Who's No. 1?

BRUCE GARRIOCH -- Ottawa Sun

, Last Updated: 1:05 PM ET

As bad as the St. Louis Blues had to play to earn the No. 1 choice in Saturday's NHL Entry Draft, they're probably doing a lot more head scratching wondering who to select.

With teams heading to Vancouver for the draft, there are plenty of questions.

It's easy enough for NHL scouts to identify the top players available, but picking the order in which they belong is another question.

- Defenceman Erik Johnson from the U.S. national team development program is a 6-foot-4 prospect who has scouts frothing at the mouth. It'll be tough to pass on a big blueliner who will be ready to play in the league in a year.

- Peterborough Petes centre Jordan Staal is also 6-foot-4, has strong offensive skills and comes from a hockey family. His brother Eric is a star with the Carolina Hurricanes and another sibling -- Sudbury defenceman Marc-- was drafted No. 12 overall by the New York Rangers in 2005.

- Swedish centre Nicklas Backstrom is expected to be the top European drafted. The 6-foot, 183-lb. prospect isn't huge, but he plays big. Scouts have compared his playing abilities to Peter Forsberg.

- Centre Phil Kessel is at the University of Minnesota and has seen his ranking drop. Once considered the draft's top prospect, he was a third-liner this past season. Teams seem sour on his attitude, but the guy has amazing speed.

- Centre Jonathan Toews is coming out of the University of North Dakota, but is originally from Winnipeg. At the summer under-18 tournament in the Czech Republic, he had the best performance by a Canadian since Rick Nash. There are teams that would take him No. 1.

"What strikes you about this draft is there are about 5-7 guys at the top who could go anywhere and in any particular order," said a veteran NHL scout.

'NOT A LOT OF DEPTH'

"But then this draft experiences a real drop off from there. There's not a lot of depth in this draft. It's tough because you had Sidney Crosby last year in Ottawa and this year there's no Sidney Crosby. The guys at the top have the chance to be strong players, but they might not end up being superstars in the league."

By virtue of their horrible season, the Blues won the draft lottery and will have the No. 1 pick.

But there's already talk about whether the Blues will actually keep the pick and there's a strong belief GM Larry Pleau is entertaining offers.

The talk is Pleau would like to get a veteran goaltender and it's believed the San Jose Sharks (Evgeni Nabokov) and Anaheim Mighty Ducks (J.S. Giguere) have already touched base with the Blues to let Pleau know they're interested if he decides to make a move.

Actually, the first five drafting teams -- St. Louis, Pittsburgh, Chicago, Washington and Boston -- could all be willing to deal.

"That's what happens when you don't have what you consider a franchise player in the draft," said a Western Conference scout. "Teams all get anxious and they want to make moves. I get the feeling you could see a lot of teams trying to switch around to make picks.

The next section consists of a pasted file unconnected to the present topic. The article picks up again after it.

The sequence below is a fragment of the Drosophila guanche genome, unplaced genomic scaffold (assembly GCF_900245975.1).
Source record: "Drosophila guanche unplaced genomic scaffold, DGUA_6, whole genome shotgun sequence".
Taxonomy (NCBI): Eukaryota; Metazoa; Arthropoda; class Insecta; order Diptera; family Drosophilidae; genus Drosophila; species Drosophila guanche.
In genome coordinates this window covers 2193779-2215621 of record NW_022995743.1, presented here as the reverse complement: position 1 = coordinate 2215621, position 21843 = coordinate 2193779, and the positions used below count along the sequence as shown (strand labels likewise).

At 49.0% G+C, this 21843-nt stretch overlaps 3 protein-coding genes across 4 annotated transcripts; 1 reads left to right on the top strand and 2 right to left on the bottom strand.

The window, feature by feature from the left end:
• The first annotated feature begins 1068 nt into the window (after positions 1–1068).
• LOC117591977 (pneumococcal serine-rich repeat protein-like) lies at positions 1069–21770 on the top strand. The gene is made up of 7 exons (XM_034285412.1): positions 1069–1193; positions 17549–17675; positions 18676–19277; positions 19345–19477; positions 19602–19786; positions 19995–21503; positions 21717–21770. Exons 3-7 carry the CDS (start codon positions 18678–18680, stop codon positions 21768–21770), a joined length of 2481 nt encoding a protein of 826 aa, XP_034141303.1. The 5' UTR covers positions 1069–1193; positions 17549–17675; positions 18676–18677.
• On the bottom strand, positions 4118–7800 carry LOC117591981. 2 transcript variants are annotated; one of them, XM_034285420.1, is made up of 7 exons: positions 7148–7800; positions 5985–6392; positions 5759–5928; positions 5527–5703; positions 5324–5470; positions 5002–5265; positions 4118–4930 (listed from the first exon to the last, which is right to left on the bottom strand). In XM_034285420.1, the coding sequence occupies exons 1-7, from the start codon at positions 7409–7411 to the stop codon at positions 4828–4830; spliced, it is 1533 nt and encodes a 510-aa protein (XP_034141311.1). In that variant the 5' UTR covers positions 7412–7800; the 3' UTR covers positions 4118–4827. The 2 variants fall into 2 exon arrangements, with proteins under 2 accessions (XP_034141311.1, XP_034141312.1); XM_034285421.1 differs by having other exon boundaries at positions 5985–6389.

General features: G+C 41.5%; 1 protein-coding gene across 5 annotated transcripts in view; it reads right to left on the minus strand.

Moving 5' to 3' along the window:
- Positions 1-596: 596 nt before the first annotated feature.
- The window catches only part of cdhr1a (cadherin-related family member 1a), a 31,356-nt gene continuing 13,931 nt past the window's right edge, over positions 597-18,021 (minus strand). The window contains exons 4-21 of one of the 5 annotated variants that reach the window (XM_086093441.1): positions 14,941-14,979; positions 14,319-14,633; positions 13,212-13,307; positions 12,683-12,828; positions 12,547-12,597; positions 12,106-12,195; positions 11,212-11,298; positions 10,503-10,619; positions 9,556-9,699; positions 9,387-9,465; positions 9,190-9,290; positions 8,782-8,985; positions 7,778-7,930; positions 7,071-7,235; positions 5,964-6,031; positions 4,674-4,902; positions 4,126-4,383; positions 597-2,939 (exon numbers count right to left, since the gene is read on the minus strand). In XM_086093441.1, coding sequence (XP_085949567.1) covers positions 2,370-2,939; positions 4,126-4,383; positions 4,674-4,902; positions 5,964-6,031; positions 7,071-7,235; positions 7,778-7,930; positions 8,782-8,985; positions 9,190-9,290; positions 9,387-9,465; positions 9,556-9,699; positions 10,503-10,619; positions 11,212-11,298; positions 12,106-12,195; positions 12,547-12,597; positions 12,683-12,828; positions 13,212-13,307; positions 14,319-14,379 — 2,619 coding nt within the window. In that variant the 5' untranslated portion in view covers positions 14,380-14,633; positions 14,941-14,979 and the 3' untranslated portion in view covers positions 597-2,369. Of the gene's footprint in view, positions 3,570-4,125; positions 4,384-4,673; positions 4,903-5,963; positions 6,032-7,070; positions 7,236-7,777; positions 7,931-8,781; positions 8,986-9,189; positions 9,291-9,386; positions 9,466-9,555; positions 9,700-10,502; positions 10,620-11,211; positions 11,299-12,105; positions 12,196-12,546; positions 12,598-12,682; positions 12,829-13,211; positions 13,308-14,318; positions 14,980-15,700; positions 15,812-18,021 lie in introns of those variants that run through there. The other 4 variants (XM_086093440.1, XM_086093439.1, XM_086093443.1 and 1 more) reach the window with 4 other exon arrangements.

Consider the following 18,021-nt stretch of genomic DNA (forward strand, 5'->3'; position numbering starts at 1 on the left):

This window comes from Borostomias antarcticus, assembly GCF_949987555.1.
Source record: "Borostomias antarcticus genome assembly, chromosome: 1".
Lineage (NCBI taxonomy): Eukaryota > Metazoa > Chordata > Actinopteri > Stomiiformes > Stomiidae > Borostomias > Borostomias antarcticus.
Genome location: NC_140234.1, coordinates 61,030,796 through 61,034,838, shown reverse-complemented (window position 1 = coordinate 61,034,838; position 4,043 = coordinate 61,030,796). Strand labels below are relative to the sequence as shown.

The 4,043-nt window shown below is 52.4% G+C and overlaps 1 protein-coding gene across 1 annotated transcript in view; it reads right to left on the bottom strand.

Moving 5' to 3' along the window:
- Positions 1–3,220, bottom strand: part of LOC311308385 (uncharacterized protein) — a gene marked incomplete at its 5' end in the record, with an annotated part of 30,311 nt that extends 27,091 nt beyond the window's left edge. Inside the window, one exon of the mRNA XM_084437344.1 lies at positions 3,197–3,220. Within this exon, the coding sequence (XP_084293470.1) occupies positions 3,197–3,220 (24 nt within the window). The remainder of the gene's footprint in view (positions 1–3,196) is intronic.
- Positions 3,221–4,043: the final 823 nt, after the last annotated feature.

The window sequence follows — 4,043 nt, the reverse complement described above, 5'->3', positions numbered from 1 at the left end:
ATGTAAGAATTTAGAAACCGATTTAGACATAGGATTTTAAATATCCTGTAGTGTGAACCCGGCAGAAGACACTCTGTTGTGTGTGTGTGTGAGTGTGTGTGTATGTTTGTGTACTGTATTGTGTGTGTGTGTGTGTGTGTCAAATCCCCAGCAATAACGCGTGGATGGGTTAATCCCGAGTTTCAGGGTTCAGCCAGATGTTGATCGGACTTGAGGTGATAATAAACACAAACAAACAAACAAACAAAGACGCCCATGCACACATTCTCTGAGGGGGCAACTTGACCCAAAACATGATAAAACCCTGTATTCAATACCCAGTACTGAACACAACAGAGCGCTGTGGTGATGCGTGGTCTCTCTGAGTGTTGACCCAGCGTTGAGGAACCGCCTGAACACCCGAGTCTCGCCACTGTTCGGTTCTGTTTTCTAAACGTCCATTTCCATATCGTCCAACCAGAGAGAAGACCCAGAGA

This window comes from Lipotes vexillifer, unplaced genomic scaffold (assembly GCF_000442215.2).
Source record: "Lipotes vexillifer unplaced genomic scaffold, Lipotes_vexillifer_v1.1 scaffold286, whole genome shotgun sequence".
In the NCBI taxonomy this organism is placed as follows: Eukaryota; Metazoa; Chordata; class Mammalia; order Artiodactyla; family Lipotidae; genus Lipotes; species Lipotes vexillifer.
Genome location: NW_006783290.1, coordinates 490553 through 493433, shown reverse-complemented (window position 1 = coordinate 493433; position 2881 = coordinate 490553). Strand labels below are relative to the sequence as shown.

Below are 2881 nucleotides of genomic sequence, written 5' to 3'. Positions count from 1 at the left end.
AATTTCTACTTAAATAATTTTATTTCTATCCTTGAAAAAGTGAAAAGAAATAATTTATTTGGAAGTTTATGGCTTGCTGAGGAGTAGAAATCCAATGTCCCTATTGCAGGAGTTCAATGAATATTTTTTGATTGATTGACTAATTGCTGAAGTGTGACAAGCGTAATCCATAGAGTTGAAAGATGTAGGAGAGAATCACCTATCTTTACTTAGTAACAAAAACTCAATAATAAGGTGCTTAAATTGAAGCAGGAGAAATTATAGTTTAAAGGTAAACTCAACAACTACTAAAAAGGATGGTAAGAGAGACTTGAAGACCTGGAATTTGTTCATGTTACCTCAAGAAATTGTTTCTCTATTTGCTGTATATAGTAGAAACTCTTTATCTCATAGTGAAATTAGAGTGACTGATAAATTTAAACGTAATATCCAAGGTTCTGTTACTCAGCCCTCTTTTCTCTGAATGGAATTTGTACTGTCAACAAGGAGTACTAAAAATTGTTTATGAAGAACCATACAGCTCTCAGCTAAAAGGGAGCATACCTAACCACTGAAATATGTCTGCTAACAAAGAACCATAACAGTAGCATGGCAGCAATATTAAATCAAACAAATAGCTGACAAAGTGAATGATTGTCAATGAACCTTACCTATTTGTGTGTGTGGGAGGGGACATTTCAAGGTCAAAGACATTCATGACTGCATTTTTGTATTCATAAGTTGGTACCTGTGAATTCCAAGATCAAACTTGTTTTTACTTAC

"If you want a player, you might give up something to go get them ... package up a couple of draft picks and move up to get something done."

Johnson, who had 49 points in 47 games with the American development team in Ann Arbour, Mich., is the odds-on favourite to be No. 1 whether the Blues keep their pick or trade it.

"If you have a chance to get a defenceman, you should usually take it because they don't come along very often," said one league executive. "They're tough to get at the best of times and you look at this guy and

he's got a lot of the tools. He's got strong offensive skills and he's big.

"Some teams like Staal. Some like Toews. Kessel was up there for a while. Johnson has been there most of the year. He's 6-foot-4 and he's going to be ready to play pro in about a year. Those teams at the top are going to want someone who is going to be ready to jump in right away."

Centres Peter Mueller (Everett, WHL) and Derick Brassard, Drummondville, QMJHL) are expected to be drafted high.

QUALITY DROPS

And after that, the quality drops off. The Toronto Maple Leafs, who actually have a No. 1 pick this year, will step to the microphone at No. 13 while the Senators are expected to go at No. 28.

"You should get a guy between No. 10-to-30 who will play in the league, but what strikes me this year is there's going to be a lot of teams who are going to have a lot of different lists," said the Western scout.

"People always feel differently about players. Guys are going to come out and say they got a guy who they didn't feel would be available because they had them ranked higher on their list.

"The later rounds, it's a crapshoot. That's where you find out how good your scouts are because you have to be able to find players in those third and fourth rounds to be successful."

NHL DRAFT ORDER

1. St. Louis Blues

2. Pittsburgh Penguins

3. Chicago Blackhawks

4. Washington Capitals

5. Boston Bruins

6. Columbus Blue Jackets

7. New York Islanders

8. Phoenix Coyotes

9. Minnesota Wild

10. Florida Panthers

11. Los Angeles Kings

12. Atlanta Thrashers

13. Toronto Maple Leafs

14. Vancouver Canucks

15. Tampa Bay Lightning

16. Montreal Canadiens

17. Edmonton/Colorado

18. Colorado/Anaheim

19. Anaheim/San Jose

20. San Jose/NY Rangers

21. NY Rangers/Philadelphia

22. Philadelphia/New Jersey

23. New Jersey/Calgary

24. Calgary/Nashville

25. Nashville/Buffalo

26. Buffalo/Carolina

27. Dallas Stars

28. Ottawa Senators

29. Detroit Red Wings

30. Carolina/Edmonton

Selections 17-26, 30 depend on outcome of Stanley Cup final

bruce.garrioch@ott.sunpub.com


Videos

Photos